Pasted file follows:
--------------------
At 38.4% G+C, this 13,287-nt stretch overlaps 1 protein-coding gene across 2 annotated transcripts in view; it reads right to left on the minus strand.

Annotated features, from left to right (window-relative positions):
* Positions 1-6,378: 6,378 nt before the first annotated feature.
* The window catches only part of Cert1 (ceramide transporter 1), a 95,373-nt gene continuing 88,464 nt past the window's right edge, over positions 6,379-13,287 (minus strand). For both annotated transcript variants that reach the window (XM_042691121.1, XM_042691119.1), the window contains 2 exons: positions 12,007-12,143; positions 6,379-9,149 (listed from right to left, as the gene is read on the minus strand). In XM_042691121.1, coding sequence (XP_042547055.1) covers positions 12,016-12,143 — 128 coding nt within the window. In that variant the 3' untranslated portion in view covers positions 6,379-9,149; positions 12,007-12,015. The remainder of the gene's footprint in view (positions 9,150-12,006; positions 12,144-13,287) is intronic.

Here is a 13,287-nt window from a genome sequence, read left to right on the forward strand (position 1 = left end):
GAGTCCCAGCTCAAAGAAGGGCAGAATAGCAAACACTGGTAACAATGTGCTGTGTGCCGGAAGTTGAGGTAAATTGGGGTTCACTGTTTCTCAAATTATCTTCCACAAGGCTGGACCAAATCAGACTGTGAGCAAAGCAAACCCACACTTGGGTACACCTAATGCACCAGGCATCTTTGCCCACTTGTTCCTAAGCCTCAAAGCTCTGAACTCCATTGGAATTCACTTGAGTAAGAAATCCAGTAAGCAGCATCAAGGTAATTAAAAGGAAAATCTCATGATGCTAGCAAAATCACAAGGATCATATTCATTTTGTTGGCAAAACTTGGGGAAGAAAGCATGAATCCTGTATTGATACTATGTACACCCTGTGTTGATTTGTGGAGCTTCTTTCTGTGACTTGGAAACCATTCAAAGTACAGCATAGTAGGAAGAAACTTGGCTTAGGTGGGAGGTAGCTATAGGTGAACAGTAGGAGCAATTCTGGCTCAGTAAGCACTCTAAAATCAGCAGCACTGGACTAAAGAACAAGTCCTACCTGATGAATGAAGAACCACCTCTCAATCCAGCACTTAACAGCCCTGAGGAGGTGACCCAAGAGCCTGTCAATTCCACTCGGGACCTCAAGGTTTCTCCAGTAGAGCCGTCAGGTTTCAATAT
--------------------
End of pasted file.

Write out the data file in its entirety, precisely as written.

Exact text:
At 38.4% G+C, this 13,287-nt stretch overlaps 1 protein-coding gene across 2 annotated transcripts in view; it reads right to left on the minus strand.

Annotated features, from left to right (window-relative positions):
* Positions 1-6,378: 6,378 nt before the first annotated feature.
* The window catches only part of Cert1 (ceramide transporter 1), a 95,373-nt gene continuing 88,464 nt past the window's right edge, over positions 6,379-13,287 (minus strand). For both annotated transcript variants that reach the window (XM_042691121.1, XM_042691119.1), the window contains 2 exons: positions 12,007-12,143; positions 6,379-9,149 (listed from right to left, as the gene is read on the minus strand). In XM_042691121.1, coding sequence (XP_042547055.1) covers positions 12,016-12,143 — 128 coding nt within the window. In that variant the 3' untranslated portion in view covers positions 6,379-9,149; positions 12,007-12,015. The remainder of the gene's footprint in view (positions 9,150-12,006; positions 12,144-13,287) is intronic.

Here is a 13,287-nt window from a genome sequence, read left to right on the forward strand (position 1 = left end):
GAGTCCCAGCTCAAAGAAGGGCAGAATAGCAAACACTGGTAACAATGTGCTGTGTGCCGGAAGTTGAGGTAAATTGGGGTTCACTGTTTCTCAAATTATCTTCCACAAGGCTGGACCAAATCAGACTGTGAGCAAAGCAAACCCACACTTGGGTACACCTAATGCACCAGGCATCTTTGCCCACTTGTTCCTAAGCCTCAAAGCTCTGAACTCCATTGGAATTCACTTGAGTAAGAAATCCAGTAAGCAGCATCAAGGTAATTAAAAGGAAAATCTCATGATGCTAGCAAAATCACAAGGATCATATTCATTTTGTTGGCAAAACTTGGGGAAGAAAGCATGAATCCTGTATTGATACTATGTACACCCTGTGTTGATTTGTGGAGCTTCTTTCTGTGACTTGGAAACCATTCAAAGTACAGCATAGTAGGAAGAAACTTGGCTTAGGTGGGAGGTAGCTATAGGTGAACAGTAGGAGCAATTCTGGCTCAGTAAGCACTCTAAAATCAGCAGCACTGGACTAAAGAACAAGTCCTACCTGATGAATGAAGAACCACCTCTCAATCCAGCACTTAACAGCCCTGAGGAGGTGACCCAAGAGCCTGTCAATTCCACTCGGGACCTCAAGGTTTCTCCAGTAGAGCCGTCAGGTTTCAATAT